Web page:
By Nancy Spannaus
Dec. 21, 2019—As of this writing, the Federal Reserve continues to pour out tens of billions of dollars a day into the Wall Street-centered banks, in the alleged interest of “providing liquidity” in the repo market. Yet, when it comes to providing funds (call it credit) for states to invest in their collapsing roads and rotting bridges, their contaminated water supplies, and other elements of our vital infrastructure, the Federal authorities are adamant: we don’t have the money. They have trillions for Wall Street, but zip for infrastructure in desperate states like Michigan.
While Michigan has been touted as having made a surprising recovery after the 2009 collapse, the reality is quite otherwise. More than 20 communities have dangerous levels of lead in their water—and thus require millions for replacement. One-third of Detroit’s schools are in poor or unsatisfactory repair—and undoubtedly schools in rural areas are worse. More than $2 billion is needed to repair crumbling roads. In other words, Michigan has an infrastructure crisis that cries out for billions of dollars in investment now. But affordable credit can’t be found.
Yet, as the Fed actions show, there is no shortage of funds, which could be used to deal with America’s shameful and dangerous infrastructure crisis. There is only the lack of courage to take on the Wall Street bankers, and their accomplices at the Fed and in Washington, to do so.
Trillions for Wall Street
The statistics are staggering. According to the authoritative financial blog Wall Street on Parade in its Dec. 17 post: “The Federal Reserve Bank of New York (New York Fed) made the astonishing announcement last Thursday that it will be pumping a cumulative $2.93 trillion into Wall Street trading houses (primary dealers) between December 16 and January 14. That’s on top of the $360 billion of liquidity it is pumping into the markets by buying back $60 billion a month in Treasury bills from its primary dealers.”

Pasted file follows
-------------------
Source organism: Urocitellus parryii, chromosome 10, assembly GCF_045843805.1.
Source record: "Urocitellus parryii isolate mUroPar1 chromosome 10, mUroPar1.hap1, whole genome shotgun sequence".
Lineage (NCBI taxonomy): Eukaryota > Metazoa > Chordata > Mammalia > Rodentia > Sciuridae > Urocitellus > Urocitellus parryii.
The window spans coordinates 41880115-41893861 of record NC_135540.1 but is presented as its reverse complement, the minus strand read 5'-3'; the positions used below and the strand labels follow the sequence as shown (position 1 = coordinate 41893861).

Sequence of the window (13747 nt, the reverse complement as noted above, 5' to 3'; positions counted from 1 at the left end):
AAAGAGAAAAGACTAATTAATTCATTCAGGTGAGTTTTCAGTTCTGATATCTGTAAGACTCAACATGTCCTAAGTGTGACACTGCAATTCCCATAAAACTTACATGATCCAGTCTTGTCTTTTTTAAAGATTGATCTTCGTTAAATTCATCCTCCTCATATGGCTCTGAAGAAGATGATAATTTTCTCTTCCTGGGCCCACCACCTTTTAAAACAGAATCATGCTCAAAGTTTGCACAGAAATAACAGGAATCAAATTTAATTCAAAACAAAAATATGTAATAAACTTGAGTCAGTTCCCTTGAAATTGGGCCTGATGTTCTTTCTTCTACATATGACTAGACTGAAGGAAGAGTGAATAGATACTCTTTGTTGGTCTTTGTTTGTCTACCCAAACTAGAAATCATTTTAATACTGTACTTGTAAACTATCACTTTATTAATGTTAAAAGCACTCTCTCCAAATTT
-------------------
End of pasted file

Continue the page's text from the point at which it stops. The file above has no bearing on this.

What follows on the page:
Needless to say, the money these Wall Street banks is receiving is not being lent out to desperate cities and states to provide for their infrastructure needs, or even to industries. As the figures on record stock buybacks and derivatives speculation underscore, this money is simply going into a speculative bubble that will, of course, some day pop.
Contrast the Fed’s big bailout of Wall Street with what the American Society of Civil Engineers says is a $4 trillion dollar plus deficit in funds for vital U.S. infrastructure repair. Could not the Fed be funneling its billions into dealing with that crying need, in the process creating millions of needed jobs, and demand for the manufacturing industry which continues to sputter despite some tariff relief?
Of course it could. Contrary to the standard assertions, the Federal Reserve’s Section 13 permits it to lend not only into the banking system, but also into “commercial, agricultural, and industrial paper.” Under conditions of a declared emergency (for which infrastructure failures like that of the rotting New York-New Jersey bridges, or the health-threatening Detroit or Newark water systems certainly qualify), the Fed could lend to the cities and states.